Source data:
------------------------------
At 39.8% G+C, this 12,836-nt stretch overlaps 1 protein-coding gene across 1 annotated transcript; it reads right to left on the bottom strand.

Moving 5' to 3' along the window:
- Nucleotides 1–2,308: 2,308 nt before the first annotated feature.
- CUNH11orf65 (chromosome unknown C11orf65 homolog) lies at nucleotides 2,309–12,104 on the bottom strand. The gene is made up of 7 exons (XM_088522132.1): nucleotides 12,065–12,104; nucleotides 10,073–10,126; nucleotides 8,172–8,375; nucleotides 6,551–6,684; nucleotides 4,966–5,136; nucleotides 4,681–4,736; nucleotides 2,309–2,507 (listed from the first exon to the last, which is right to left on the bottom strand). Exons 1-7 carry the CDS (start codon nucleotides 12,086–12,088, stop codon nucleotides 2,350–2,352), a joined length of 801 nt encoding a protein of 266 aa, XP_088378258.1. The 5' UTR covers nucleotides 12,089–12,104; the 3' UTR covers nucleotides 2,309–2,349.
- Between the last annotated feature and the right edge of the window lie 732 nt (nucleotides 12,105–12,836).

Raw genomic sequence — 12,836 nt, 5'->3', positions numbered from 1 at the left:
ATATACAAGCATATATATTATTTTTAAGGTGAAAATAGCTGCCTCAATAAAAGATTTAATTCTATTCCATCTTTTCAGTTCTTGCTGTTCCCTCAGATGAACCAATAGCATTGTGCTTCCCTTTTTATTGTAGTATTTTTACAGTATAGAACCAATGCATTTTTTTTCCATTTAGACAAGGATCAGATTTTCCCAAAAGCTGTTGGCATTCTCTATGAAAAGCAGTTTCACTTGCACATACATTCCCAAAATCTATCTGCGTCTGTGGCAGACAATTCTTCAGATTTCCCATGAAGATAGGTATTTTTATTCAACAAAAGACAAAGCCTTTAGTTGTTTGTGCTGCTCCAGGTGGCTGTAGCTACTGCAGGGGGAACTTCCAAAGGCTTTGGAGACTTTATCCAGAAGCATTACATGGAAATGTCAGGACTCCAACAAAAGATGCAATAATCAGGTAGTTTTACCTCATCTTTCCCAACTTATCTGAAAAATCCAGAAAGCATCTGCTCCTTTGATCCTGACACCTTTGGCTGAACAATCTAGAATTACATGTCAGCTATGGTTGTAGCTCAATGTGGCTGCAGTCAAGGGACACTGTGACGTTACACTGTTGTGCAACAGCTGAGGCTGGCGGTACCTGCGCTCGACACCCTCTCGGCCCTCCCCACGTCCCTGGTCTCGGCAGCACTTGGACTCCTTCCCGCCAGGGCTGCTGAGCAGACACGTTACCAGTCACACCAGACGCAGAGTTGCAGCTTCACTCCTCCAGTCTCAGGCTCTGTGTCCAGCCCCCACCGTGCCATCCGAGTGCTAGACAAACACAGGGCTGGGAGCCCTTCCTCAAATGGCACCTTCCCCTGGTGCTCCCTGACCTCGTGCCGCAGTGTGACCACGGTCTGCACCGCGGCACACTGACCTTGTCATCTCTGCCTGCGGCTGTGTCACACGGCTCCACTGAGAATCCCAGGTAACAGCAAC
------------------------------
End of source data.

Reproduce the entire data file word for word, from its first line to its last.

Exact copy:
At 39.8% G+C, this 12,836-nt stretch overlaps 1 protein-coding gene across 1 annotated transcript; it reads right to left on the bottom strand.

Moving 5' to 3' along the window:
- Nucleotides 1–2,308: 2,308 nt before the first annotated feature.
- CUNH11orf65 (chromosome unknown C11orf65 homolog) lies at nucleotides 2,309–12,104 on the bottom strand. The gene is made up of 7 exons (XM_088522132.1): nucleotides 12,065–12,104; nucleotides 10,073–10,126; nucleotides 8,172–8,375; nucleotides 6,551–6,684; nucleotides 4,966–5,136; nucleotides 4,681–4,736; nucleotides 2,309–2,507 (listed from the first exon to the last, which is right to left on the bottom strand). Exons 1-7 carry the CDS (start codon nucleotides 12,086–12,088, stop codon nucleotides 2,350–2,352), a joined length of 801 nt encoding a protein of 266 aa, XP_088378258.1. The 5' UTR covers nucleotides 12,089–12,104; the 3' UTR covers nucleotides 2,309–2,349.
- Between the last annotated feature and the right edge of the window lie 732 nt (nucleotides 12,105–12,836).

Raw genomic sequence — 12,836 nt, 5'->3', positions numbered from 1 at the left:
ATATACAAGCATATATATTATTTTTAAGGTGAAAATAGCTGCCTCAATAAAAGATTTAATTCTATTCCATCTTTTCAGTTCTTGCTGTTCCCTCAGATGAACCAATAGCATTGTGCTTCCCTTTTTATTGTAGTATTTTTACAGTATAGAACCAATGCATTTTTTTTCCATTTAGACAAGGATCAGATTTTCCCAAAAGCTGTTGGCATTCTCTATGAAAAGCAGTTTCACTTGCACATACATTCCCAAAATCTATCTGCGTCTGTGGCAGACAATTCTTCAGATTTCCCATGAAGATAGGTATTTTTATTCAACAAAAGACAAAGCCTTTAGTTGTTTGTGCTGCTCCAGGTGGCTGTAGCTACTGCAGGGGGAACTTCCAAAGGCTTTGGAGACTTTATCCAGAAGCATTACATGGAAATGTCAGGACTCCAACAAAAGATGCAATAATCAGGTAGTTTTACCTCATCTTTCCCAACTTATCTGAAAAATCCAGAAAGCATCTGCTCCTTTGATCCTGACACCTTTGGCTGAACAATCTAGAATTACATGTCAGCTATGGTTGTAGCTCAATGTGGCTGCAGTCAAGGGACACTGTGACGTTACACTGTTGTGCAACAGCTGAGGCTGGCGGTACCTGCGCTCGACACCCTCTCGGCCCTCCCCACGTCCCTGGTCTCGGCAGCACTTGGACTCCTTCCCGCCAGGGCTGCTGAGCAGACACGTTACCAGTCACACCAGACGCAGAGTTGCAGCTTCACTCCTCCAGTCTCAGGCTCTGTGTCCAGCCCCCACCGTGCCATCCGAGTGCTAGACAAACACAGGGCTGGGAGCCCTTCCTCAAATGGCACCTTCCCCTGGTGCTCCCTGACCTCGTGCCGCAGTGTGACCACGGTCTGCACCGCGGCACACTGACCTTGTCATCTCTGCCTGCGGCTGTGTCACACGGCTCCACTGAGAATCCCAGGTAACAGCAAC